Fall work can keep tomato plants disease-free

Posted Jan. 16, 2009, at 7:31 p.m.

Brewer gardener Celeste Pare contacted me about her problem growing tomatoes in a raised bed. “In late June, the bottom leaves start turning yellow with black spots and eventually it moves up the plant. They still blossom and produce tomatoes, but I think the growth is not as good as it could be and the plants are dead way before a frost.”

The spores of bacteria and fungi that cause leaf spot diseases are spread from soil to leaf and then up the plant, leaf to leaf, in drops of water. These diseases run rampant during long periods of rainy weather, such as last spring, and also with frequent overhead irrigation.

The number of bacterial and fungal spores on the surface of the soil can be greatly reduced by removing all infected plant debris from the soil surface at the end of the gardening year. Do not compost this material, since the spores can readily survive the winter on top of the compost pile; burn it. Even if your tomato plants show no signs of infection, these sanitation practices are good preventive practices.

Keep the foliage dry as often as possible. Switching from overhead to drip or trickle irrigation not only reduces foliar diseases, but also conserves water. You can install a drip irrigation system or simply use the hose to trickle water over the soil instead of spraying from above.

Heirloom tomato source

Stan Maiden — a transplanted Southerner who, like me, calls them “maters” — gets his heirloom tomato seeds from Tomato Bob’s Heirloom Tomatoes (tomatobob.com). He writes, “I have had tremendous success and satisfaction growing them every year. But here in Maine, it is quite a challenge. For the most part I grow them in pots, attaching their vast vines (except for the determinate) up the side of my south-facing garage wall (up to 12 feet tall). Especially satisfying are the potato-leafed Brandywines that you mentioned in your article.”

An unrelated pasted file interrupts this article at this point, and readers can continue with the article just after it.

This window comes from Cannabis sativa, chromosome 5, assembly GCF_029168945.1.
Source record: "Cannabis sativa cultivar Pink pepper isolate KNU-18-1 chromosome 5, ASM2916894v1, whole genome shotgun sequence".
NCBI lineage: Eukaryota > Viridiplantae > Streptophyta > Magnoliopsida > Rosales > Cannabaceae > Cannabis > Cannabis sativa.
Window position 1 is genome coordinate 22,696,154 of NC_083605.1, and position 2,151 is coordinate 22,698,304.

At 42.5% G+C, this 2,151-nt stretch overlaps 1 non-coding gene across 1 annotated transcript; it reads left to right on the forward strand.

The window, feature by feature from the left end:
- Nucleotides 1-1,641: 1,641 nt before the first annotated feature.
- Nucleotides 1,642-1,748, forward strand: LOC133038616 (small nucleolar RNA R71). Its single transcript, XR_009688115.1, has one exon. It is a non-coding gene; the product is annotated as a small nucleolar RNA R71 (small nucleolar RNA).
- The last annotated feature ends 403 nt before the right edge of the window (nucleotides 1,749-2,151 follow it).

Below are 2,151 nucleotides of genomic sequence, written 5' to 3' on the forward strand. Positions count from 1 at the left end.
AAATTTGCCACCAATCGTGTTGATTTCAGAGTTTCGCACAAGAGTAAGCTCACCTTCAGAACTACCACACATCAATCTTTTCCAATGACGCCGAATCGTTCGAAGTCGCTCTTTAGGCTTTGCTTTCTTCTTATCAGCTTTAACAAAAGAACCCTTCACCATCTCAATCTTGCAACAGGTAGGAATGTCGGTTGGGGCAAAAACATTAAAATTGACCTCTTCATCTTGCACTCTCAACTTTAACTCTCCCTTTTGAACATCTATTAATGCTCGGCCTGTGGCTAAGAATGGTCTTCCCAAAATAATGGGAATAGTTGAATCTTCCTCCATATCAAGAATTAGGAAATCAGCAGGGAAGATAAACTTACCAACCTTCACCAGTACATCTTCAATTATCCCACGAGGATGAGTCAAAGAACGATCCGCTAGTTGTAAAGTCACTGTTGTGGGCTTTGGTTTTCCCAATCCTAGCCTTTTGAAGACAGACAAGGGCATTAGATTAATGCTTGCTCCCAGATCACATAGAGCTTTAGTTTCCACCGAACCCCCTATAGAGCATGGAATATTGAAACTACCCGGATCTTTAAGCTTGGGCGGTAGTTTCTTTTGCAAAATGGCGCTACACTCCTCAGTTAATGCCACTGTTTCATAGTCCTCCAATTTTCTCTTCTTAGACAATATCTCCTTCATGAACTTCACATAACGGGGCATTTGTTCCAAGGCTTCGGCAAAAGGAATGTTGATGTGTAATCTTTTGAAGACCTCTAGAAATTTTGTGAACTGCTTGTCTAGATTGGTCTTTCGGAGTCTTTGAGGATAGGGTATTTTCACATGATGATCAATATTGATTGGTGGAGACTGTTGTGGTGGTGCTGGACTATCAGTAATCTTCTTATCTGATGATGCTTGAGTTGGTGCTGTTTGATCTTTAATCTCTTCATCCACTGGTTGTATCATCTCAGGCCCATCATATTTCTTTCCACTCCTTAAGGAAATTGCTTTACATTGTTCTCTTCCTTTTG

I went to Tomato Bob’s site and found photographs and descriptions of more than a hundred different tomato varieties with names that speak of their heritage: Arkansas Traveler, Cosmonaut Volkov (Russia), Dixie Golden Giant, Hillbilly (from the hills of West Virginia), Kentucky Beefsteak, Missouri Pink Love Apple, Nebraska Wedding and Thessaloniki (Greece); and there is Mortgage Lifter, a tomato variety for our time.

Thanks, Stan, for introducing me to Tomato Bob!

Sources for plants

Too often we are passive consumers, willing to settle for someone else’s decisions regarding the plant varieties we grow in our gardens, a decision based on a “one size fits all” philosophy of doing business. Gardeners should be driving those decisions, letting potential sources know what we want and doing business with those nurseries and garden centers that are customer-oriented.

For example, Trudy Eldridge of Northport is searching for the tall fragrant nicotiana. She wrote, “Several years ago we planted some nicotiana that grew to 5 feet tall. It was a delight in the evening to smell those huge blossoms! I have not been able to find them as seeds or seedlings. Is there a greenhouse in the Bangor (or Belfast) area that sells these as seedlings? I would love to grow them again.”

I was able to suggest two possible sources, but I also suggested that she contact her local garden retailers and let them know what she wanted. There are retailers who will grow or purchase “on demand,” a service well-suited for fast-growing annuals that can be grown from seed. Search them out and give them your business.

Send queries to Gardening Questions, P.O. Box 418, Ellsworth 04605, or to rmanley@shead.org. Include name, address and telephone number.

SEE COMMENTS →

ADVERTISEMENT | Grow your business
ADVERTISEMENT | Grow your business

Similar Articles

More in Living